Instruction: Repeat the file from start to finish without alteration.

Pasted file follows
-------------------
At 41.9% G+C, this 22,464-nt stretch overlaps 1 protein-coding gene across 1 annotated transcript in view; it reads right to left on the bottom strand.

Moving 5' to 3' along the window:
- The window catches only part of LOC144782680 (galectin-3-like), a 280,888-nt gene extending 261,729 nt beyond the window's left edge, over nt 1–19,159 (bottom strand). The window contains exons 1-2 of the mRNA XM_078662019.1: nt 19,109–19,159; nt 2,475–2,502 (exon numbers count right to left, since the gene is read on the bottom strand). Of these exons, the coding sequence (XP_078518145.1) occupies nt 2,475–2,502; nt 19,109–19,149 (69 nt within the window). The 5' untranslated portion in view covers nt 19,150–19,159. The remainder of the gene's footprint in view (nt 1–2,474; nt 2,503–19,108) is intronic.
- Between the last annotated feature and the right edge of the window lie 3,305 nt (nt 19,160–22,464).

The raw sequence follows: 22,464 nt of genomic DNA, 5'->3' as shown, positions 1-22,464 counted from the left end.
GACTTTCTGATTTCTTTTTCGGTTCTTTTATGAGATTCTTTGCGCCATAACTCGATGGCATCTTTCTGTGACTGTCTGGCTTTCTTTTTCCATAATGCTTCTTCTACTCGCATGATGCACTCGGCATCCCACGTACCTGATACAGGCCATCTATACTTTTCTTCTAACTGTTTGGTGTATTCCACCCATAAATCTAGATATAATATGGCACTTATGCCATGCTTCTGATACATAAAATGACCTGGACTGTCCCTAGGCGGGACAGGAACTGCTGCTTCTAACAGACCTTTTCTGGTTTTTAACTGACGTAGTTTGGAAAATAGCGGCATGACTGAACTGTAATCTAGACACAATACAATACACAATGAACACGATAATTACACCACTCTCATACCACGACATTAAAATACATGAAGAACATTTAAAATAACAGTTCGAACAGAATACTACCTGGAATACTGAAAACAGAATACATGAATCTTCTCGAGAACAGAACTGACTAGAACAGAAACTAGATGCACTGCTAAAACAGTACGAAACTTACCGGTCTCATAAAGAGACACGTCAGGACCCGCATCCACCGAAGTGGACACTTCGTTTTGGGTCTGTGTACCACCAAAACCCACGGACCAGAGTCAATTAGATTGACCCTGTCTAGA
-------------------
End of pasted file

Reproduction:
At 41.9% G+C, this 22,464-nt stretch overlaps 1 protein-coding gene across 1 annotated transcript in view; it reads right to left on the bottom strand.

Moving 5' to 3' along the window:
- The window catches only part of LOC144782680 (galectin-3-like), a 280,888-nt gene extending 261,729 nt beyond the window's left edge, over nt 1–19,159 (bottom strand). The window contains exons 1-2 of the mRNA XM_078662019.1: nt 19,109–19,159; nt 2,475–2,502 (exon numbers count right to left, since the gene is read on the bottom strand). Of these exons, the coding sequence (XP_078518145.1) occupies nt 2,475–2,502; nt 19,109–19,149 (69 nt within the window). The 5' untranslated portion in view covers nt 19,150–19,159. The remainder of the gene's footprint in view (nt 1–2,474; nt 2,503–19,108) is intronic.
- Between the last annotated feature and the right edge of the window lie 3,305 nt (nt 19,160–22,464).

The raw sequence follows: 22,464 nt of genomic DNA, 5'->3' as shown, positions 1-22,464 counted from the left end.
GACTTTCTGATTTCTTTTTCGGTTCTTTTATGAGATTCTTTGCGCCATAACTCGATGGCATCTTTCTGTGACTGTCTGGCTTTCTTTTTCCATAATGCTTCTTCTACTCGCATGATGCACTCGGCATCCCACGTACCTGATACAGGCCATCTATACTTTTCTTCTAACTGTTTGGTGTATTCCACCCATAAATCTAGATATAATATGGCACTTATGCCATGCTTCTGATACATAAAATGACCTGGACTGTCCCTAGGCGGGACAGGAACTGCTGCTTCTAACAGACCTTTTCTGGTTTTTAACTGACGTAGTTTGGAAAATAGCGGCATGACTGAACTGTAATCTAGACACAATACAATACACAATGAACACGATAATTACACCACTCTCATACCACGACATTAAAATACATGAAGAACATTTAAAATAACAGTTCGAACAGAATACTACCTGGAATACTGAAAACAGAATACATGAATCTTCTCGAGAACAGAACTGACTAGAACAGAAACTAGATGCACTGCTAAAACAGTACGAAACTTACCGGTCTCATAAAGAGACACGTCAGGACCCGCATCCACCGAAGTGGACACTTCGTTTTGGGTCTGTGTACCACCAAAACCCACGGACCAGAGTCAATTAGATTGACCCTGTCTAGA